2 miles south of Winchcombe, near Cheltenham, Gloucestershire.
Belas Knap, very vaguely translated as something along the lines of "beautiful hill", is an extraordinary long barrow, accessible only by a quite exhausting, though rewardingly picturesque, hike up a steep hill in the Cotswolds. Built around 2,500 B.C., it consists of a great trapezoidal mound, facing north-north-east, now measuring about 54 x 18m but originally 60 x 25m, with an impressive dry-stone walled forecourt and four burial chambers, one in the centre of the western face, another in the south, and two in the east. These chambers may have been in use for several centuries before they were deliberately blocked up.
A word of caution, however. The site that we see today is largely the result of reconstruction by the Ministry of Works in 1929-31; made necessary by a series of clumsy 19th Century excavations which left the site battered and bruised with few clues as to its original appearance. As has already been alluded to, the original mound was significantly larger than that which we see today, and although its trapezoidal profile is not in doubt, we can only hazard a guess at how high it once stood and what shape this took. Such a downgrading of a Neolithic mound, however, is nothing unusual, as several millennia of erosion commonly results in a degree of deformation, and has even been known to remove it completely.
On entering the site one is confronted with the impressive entrance at the north end of the long barrow, consisting of a partly original dry-stone walled forecourt, tapering down to two standing stones either side of a sealed door, with a modern lintel overhead, replacing the original which was removed during the 1863-65 excavations. Despite its obvious appearance, however, this is a false entrance and there is nothing whatever beyond it. It has been suggested that it could have been placed there to attract the attention of thieves and so discourage them from further disturbance of the site, but this was never the lavishly furnished tomb of a Pharaoh in the Valley of the Kings and would hardly have been worth raiding, so a more likely theory is that it was the focal point of religious ceremonies that took place here; a symbolic door through which one would consult the ancestors entombed within.
Moving in an anti-clockwise direction around the long barrow, we begin to encounter the real burial chambers. The north-west chamber, located towards the centre of the western face, consists of a brief passage leading to a slightly broader, roughly square-shaped interior, defined by dry-stone walling with four small stones stood vertically inside. It is difficult to say how close this and the other restored chambers are to their original condition, but we can say, without the slightest doubt, that the ceilings of all of them are completely incorrect. Most probably a great cap stone once covered them, but the Ministry of Works replaced these presumably absent members with concrete slabs, and, in one of the more surreal moments in the history of interior decoration, disguised this fact by cementing surplus dry-stone wall stones to their underface, in the manner of inverted crazy-paving. It looks impressive, but, in terms of an accurate restoration, it could not have been much more removed from reality had the ceiling been wallpapered.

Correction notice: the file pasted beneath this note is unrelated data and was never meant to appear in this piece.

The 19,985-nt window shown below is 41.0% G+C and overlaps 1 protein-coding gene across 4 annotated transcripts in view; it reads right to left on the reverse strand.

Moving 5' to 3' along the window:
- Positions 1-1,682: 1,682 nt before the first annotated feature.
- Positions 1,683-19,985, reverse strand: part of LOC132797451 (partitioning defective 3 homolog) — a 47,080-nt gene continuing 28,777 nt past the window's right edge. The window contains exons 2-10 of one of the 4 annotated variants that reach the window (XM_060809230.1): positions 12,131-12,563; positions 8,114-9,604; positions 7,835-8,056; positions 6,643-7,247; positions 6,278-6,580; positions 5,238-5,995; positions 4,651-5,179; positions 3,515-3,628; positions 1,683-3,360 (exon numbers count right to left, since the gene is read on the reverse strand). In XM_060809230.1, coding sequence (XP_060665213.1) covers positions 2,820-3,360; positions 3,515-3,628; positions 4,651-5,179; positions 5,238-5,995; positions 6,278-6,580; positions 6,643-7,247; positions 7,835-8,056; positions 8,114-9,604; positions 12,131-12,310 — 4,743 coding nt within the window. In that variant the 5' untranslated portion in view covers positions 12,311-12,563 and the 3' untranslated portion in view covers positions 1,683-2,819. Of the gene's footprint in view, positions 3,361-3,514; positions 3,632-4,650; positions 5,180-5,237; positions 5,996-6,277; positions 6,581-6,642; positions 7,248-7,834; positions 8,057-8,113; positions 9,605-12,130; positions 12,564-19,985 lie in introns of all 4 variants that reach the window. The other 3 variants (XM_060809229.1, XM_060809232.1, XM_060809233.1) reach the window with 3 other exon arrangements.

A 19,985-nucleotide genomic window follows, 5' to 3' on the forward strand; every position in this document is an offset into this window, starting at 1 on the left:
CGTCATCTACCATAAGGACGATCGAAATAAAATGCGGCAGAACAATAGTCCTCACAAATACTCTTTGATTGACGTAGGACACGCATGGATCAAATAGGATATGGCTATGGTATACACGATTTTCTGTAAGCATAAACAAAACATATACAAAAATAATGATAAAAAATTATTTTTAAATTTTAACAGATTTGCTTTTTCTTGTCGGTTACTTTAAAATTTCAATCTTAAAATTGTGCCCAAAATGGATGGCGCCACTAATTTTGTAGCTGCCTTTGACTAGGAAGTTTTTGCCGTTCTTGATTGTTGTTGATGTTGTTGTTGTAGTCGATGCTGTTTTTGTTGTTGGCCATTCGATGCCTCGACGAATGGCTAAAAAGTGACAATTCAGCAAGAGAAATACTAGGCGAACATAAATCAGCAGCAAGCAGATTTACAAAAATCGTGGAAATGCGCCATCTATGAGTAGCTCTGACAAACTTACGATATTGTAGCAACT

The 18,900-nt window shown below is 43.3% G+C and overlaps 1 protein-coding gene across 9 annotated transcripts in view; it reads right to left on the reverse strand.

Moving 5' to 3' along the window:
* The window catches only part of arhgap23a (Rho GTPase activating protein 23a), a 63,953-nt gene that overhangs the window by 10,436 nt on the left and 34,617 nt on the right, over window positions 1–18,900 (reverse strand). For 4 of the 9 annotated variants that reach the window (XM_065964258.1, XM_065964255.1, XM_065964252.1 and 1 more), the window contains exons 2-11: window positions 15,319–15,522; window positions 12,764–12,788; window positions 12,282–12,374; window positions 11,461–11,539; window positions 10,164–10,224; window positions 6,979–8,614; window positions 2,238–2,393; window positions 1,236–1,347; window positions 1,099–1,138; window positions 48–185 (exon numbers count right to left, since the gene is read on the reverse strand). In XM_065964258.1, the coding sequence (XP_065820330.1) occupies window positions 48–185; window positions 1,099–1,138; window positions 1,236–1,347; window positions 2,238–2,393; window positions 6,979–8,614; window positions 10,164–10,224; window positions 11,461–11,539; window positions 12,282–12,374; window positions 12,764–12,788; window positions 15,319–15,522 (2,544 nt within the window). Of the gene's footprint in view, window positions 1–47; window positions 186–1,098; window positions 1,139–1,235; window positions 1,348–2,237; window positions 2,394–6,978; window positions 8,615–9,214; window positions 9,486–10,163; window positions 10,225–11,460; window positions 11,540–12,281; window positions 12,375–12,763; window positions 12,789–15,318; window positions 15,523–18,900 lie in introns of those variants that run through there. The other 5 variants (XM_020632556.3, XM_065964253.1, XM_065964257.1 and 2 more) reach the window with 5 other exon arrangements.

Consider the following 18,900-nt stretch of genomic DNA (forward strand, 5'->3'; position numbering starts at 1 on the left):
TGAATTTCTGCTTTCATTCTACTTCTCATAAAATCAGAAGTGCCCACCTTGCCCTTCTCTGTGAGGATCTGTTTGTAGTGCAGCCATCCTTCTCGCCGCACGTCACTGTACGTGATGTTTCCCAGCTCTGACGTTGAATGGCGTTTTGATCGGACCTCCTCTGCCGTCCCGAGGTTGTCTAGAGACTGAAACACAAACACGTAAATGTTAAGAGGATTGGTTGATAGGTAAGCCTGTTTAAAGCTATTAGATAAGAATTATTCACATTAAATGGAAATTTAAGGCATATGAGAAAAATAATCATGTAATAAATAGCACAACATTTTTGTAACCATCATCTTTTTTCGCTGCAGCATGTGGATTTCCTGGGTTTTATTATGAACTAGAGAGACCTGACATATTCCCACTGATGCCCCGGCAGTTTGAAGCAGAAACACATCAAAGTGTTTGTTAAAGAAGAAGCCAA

The south chamber is in a very poor condition, reconstructed as a simple 5 metre long roof-less channel cut into the end of mound, and certainly bearing no resemblance at all to the original, which was, in essence, utterly demolished by the excavators. They did, however, do the kindness of leaving some drawings of its initial appearance, revealing a layout that is very similar to the north-west chamber.
The south-east is the narrowest of the four chambers, and can only be entered on one's hands and knees; something which I neglected to do in deference to the inevitable mess that would befall my clothing. Its layout is markedly at odds with the others, consisting of a long but very narrow rectangular shape with no obvious distinction between the chamber and the entrance passage, as opposed to a narrow passage leading into a broader square chamber. Almost the whole of the base of the walls are lined with small standing stones, and the remainder is dry-stone walled.
The north-east chamber is very impressive. It is located directly opposite the north-west chamber, and their designs are very similar. Inside are six rather large standing stones, all of which have been stabilised by fitting metal braces into the surrounding dry-stone walling.
A total of 38 skeletons, of both sexes and a variety of ages, were uncovered during the excavations; 14 in the north-west chamber, 12 in the north-east, 6 probably in the south-east, and, curiously, an adult and 5 children inside the false entrance; these are something of a mystery, but possibly indicate a secondary burial that took place many years later. The skeletons were not discovered intact but were instead jumbled together, with the sole exception of one which was found sitting near the entrance of the north-east chamber. It has been speculated that the recent dead were deposited in such a manner to allow the flesh to rot from their bones before they were stacked with the rest.
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